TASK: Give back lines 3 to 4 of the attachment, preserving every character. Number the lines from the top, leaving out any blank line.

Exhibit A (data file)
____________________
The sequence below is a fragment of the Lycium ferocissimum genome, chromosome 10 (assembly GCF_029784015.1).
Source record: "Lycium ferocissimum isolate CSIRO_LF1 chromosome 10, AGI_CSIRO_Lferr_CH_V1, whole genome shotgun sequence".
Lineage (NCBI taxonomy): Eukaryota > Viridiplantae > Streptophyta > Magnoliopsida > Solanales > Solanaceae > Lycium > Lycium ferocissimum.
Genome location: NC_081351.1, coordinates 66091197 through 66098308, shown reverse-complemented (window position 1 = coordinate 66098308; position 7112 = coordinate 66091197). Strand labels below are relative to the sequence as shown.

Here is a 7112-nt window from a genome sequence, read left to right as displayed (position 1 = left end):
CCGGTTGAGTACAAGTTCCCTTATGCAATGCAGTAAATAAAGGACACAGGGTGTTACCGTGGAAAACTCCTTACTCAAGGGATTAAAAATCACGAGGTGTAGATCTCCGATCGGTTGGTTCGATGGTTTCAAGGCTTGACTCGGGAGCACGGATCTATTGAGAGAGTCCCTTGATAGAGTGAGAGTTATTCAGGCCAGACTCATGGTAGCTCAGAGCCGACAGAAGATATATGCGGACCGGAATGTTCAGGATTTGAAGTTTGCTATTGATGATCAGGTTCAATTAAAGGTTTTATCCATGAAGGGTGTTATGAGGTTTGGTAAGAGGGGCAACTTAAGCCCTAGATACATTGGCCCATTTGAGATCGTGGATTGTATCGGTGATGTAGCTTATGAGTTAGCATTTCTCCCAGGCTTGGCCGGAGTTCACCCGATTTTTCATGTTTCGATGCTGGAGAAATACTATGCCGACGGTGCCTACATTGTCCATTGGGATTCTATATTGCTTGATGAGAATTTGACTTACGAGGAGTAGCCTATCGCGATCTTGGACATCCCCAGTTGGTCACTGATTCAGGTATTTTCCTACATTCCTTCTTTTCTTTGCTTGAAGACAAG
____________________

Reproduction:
Lineage (NCBI taxonomy): Eukaryota > Viridiplantae > Streptophyta > Magnoliopsida > Solanales > Solanaceae > Lycium > Lycium ferocissimum.
Genome location: NC_081351.1, coordinates 66091197 through 66098308, shown reverse-complemented (window position 1 = coordinate 66098308; position 7112 = coordinate 66091197). Strand labels below are relative to the sequence as shown.